Mr. Skinner

We have had some.

Mr. Walker

It is time that the hon. Gentleman listened to the 90 per cent. of NUM members who are at work in the Bolsover pit.

Mr. Skinner

It does not matter to me if they all go back—I am not giving in.

Mr. Willie W. Hamilton

Will the Secretary of State care to comment on an article in The Times this morning which suggests that he has taken over the role of negotiator for the NCB? On a local matter, will he consider the claim by local people in Fife for assistance from the EEC to restore work in the Seafield and Frances collieries?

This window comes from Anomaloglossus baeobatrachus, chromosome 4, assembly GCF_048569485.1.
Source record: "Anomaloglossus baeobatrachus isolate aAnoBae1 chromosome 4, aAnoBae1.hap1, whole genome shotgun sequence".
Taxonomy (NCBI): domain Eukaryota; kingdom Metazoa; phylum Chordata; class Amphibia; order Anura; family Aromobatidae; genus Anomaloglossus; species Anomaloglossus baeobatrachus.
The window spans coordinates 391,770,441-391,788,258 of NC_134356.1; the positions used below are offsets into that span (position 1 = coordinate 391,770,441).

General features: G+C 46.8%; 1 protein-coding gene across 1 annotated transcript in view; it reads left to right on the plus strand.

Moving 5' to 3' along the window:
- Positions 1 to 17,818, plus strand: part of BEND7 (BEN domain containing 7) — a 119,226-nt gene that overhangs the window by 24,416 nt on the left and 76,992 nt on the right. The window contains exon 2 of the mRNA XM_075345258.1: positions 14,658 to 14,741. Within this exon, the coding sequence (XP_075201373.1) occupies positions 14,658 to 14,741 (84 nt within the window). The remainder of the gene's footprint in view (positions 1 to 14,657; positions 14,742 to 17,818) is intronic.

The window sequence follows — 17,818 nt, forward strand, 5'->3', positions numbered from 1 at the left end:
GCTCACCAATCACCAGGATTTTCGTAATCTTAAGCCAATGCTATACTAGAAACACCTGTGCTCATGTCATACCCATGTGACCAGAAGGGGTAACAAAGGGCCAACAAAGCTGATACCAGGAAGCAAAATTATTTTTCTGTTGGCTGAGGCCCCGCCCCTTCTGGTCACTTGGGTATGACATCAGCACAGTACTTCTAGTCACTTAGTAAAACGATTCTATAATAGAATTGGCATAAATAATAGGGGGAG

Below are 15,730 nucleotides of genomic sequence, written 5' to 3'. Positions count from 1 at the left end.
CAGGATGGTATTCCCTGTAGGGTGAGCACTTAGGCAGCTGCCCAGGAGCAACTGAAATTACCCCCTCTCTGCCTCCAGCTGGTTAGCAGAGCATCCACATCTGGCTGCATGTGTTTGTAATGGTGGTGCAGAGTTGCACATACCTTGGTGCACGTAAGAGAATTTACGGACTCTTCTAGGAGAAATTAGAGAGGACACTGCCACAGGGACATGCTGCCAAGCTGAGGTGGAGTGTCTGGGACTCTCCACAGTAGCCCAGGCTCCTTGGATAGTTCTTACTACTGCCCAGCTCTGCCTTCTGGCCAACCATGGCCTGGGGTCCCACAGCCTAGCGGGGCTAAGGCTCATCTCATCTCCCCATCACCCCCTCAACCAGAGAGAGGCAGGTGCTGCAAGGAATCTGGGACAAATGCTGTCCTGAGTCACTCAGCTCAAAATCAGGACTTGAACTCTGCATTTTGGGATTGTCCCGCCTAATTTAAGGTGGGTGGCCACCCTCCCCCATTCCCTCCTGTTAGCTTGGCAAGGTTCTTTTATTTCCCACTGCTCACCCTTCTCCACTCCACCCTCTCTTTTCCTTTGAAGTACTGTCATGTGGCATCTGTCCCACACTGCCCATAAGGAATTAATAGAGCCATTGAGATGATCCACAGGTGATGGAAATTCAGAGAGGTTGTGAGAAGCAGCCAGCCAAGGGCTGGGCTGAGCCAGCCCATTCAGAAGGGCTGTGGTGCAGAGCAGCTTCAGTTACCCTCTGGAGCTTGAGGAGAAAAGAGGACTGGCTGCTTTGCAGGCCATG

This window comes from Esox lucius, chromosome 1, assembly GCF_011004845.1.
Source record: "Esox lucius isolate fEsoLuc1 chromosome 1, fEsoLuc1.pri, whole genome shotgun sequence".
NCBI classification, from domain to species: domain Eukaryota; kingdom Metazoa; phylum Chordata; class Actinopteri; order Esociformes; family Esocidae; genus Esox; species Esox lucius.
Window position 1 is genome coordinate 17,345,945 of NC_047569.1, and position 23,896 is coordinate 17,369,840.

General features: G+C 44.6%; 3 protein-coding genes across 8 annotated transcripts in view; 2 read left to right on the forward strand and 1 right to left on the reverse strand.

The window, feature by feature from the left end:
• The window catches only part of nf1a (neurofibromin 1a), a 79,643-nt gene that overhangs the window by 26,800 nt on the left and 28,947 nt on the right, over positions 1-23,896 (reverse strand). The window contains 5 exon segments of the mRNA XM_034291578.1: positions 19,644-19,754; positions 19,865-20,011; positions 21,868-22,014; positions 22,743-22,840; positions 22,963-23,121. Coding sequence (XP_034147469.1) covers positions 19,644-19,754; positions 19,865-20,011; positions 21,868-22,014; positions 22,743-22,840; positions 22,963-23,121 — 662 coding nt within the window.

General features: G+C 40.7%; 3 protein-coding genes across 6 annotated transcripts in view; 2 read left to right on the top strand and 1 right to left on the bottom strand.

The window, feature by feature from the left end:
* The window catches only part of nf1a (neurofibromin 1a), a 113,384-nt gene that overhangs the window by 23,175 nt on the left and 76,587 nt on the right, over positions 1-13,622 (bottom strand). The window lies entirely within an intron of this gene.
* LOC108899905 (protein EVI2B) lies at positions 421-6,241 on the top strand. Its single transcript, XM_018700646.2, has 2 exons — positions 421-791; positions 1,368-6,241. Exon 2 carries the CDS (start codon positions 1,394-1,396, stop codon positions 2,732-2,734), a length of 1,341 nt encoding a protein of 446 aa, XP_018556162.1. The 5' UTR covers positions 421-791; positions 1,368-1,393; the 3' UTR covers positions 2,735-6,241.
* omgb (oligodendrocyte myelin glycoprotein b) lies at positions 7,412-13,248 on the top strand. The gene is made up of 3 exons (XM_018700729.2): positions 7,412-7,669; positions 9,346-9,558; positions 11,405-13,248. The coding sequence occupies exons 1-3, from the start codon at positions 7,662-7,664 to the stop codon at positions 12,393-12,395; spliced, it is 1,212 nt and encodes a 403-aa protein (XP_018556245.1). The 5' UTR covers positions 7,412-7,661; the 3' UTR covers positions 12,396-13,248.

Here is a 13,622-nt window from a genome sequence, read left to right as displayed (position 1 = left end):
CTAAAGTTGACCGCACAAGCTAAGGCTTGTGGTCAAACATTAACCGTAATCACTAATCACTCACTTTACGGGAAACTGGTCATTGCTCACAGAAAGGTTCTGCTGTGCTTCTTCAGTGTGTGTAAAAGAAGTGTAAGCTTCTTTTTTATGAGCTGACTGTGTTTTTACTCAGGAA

Mr. Walker

Yes, several forms of help from the EEC are being examined actively by the Coal Board.

Mr. Orme

Will the Secretary of State confirm that Mr. Willis stated during the weekend that the document was not a joint document but was prepared basically by the NCB? Will the Secretary of State ask the Prime Minister to facilitate direct negotiations between the NUM and the Coal Board so that a negotiated, honourable settlement that is acceptable to the NUM and NCB can be arrived at?

Mr. Walker

I think the right hon. Gentleman knows —I made it clear in my statement—that this was not a document prepared by the TUC. I never claimed that. I have claimed, and I am sure that Mr. Willis agrees, that the document was prepared after considerable detailed negotiations and talks with Mr. Willis in an attempt to create conditions in which a settlement could take place. That was the basis of the document, which I think was good. I very much regret that it was not accepted.